Half the windows I have open right now contain tree views, and half the other half are either console windows or this web browser loaded with SE.
Tree views can be very useful, depending on context. It's just that ever more people seem to think they're "outdated" and try to find twisted ways to do things differently for no other purpose than to be seen doing things differently.
Of course there are places where tree views were used (and sometimes are used) inappropriately, but the same is true for everything.

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2

I agree with others here in that search and tags have replaced hierarchical conceptual models in many cases because they have real advantages both on the content creation side and the content consumption side.

But I must point out that tree hierarchies are hardly obsolete as conceptual models that are surfaced in UIs. Often it is the right conceptual model (e.g. underlying file/directory systems). While a label categorizing system as in gmail is more flexible than a hierarchical categorizing system, in some ways the more concreteness of a folder hierarchy is easier to understand.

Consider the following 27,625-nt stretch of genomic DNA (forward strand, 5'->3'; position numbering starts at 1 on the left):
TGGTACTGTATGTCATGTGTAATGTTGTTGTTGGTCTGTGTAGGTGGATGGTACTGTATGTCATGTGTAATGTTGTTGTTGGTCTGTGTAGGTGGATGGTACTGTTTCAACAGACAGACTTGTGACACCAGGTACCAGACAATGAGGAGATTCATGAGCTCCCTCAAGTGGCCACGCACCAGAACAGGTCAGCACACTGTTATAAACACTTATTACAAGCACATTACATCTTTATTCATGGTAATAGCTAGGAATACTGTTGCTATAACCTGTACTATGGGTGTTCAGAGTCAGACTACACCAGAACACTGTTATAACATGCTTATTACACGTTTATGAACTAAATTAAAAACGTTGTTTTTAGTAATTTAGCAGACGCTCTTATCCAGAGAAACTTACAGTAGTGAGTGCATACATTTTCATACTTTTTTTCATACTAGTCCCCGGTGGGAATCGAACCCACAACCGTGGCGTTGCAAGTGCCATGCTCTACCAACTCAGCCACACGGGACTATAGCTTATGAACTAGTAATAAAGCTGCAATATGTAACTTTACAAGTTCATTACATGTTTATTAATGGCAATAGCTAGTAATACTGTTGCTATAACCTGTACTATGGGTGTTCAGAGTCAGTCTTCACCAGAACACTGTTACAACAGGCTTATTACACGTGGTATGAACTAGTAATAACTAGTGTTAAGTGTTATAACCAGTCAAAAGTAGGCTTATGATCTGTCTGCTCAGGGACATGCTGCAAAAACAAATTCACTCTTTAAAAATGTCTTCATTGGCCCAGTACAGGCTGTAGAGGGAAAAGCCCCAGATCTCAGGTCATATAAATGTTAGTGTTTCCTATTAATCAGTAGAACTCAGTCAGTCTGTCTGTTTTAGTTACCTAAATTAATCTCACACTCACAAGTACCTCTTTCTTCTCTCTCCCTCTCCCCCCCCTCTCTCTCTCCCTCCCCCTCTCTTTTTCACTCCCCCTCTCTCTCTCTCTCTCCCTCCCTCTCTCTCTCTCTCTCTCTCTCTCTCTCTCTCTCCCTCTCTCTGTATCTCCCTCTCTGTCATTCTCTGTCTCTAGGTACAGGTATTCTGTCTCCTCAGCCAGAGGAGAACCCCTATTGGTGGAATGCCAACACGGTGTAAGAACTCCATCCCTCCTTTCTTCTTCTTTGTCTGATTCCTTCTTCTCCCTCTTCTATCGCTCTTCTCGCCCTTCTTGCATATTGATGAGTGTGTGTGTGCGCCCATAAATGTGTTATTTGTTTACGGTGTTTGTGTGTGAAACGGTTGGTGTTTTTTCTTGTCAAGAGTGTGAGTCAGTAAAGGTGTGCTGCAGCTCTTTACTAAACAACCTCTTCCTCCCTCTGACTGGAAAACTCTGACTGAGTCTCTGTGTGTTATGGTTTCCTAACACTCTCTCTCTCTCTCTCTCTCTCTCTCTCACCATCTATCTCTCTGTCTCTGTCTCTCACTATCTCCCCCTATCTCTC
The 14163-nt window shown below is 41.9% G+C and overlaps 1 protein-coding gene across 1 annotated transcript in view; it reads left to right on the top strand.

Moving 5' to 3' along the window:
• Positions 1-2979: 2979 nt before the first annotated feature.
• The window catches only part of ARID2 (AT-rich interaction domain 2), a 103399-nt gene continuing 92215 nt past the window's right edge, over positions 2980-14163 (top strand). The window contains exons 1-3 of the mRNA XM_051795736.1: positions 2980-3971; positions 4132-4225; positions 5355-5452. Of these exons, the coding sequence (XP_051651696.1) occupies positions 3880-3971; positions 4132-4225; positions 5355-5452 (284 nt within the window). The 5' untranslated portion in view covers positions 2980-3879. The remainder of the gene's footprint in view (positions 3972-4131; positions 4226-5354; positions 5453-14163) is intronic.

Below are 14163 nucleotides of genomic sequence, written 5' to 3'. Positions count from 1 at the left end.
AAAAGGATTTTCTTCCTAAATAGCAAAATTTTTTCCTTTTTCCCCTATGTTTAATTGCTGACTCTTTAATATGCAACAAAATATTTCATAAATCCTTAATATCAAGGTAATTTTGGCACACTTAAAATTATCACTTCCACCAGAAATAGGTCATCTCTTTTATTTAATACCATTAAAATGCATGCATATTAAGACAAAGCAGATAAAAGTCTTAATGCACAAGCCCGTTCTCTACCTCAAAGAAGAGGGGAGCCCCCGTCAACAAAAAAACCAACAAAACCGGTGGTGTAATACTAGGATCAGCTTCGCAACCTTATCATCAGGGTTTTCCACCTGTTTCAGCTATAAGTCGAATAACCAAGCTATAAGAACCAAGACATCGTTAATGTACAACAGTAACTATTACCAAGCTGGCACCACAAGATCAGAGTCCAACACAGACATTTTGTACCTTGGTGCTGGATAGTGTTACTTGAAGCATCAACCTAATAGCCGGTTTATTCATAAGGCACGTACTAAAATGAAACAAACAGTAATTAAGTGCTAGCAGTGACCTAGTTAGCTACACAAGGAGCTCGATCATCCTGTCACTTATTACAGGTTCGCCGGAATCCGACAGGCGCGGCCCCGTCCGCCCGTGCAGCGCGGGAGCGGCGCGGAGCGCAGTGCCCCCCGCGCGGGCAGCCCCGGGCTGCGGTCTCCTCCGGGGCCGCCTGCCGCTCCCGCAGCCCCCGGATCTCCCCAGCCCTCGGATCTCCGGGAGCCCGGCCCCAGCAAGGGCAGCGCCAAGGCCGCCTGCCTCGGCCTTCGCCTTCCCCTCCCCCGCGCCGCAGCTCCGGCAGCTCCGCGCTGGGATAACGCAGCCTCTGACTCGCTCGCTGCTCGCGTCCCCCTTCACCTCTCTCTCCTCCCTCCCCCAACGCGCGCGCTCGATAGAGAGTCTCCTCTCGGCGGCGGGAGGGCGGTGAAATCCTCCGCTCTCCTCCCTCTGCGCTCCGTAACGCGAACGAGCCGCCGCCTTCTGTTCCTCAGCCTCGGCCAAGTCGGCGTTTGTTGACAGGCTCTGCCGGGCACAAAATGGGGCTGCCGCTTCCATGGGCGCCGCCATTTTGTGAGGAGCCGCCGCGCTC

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1

The number 1 answer for this question begins by stating:

"People don't generally use hierarchical structures 'in the real world' -- it seems to be something that has been forced upon them, a technical remnant of the past."

What?!? That's crazy talk. This is an old question but I wanted to answer it because it's spreading a bit of misinformation. Hierarchical systems are actually pretty awesome and efficient. I don't know what this guy is talking about.

He also says that:

"What needs to be understood is the way that people recognise and organise things. Our brains don't work in a hierarchical way (without generating a lot of heat). Instead, we recognise things by similarity -- similarity of appearance, smell, taste, touch, etc. We see an apple, and we know it's an apple straight away. We don't have to think about it -- in a sense, it's a one dimensional way of thinking."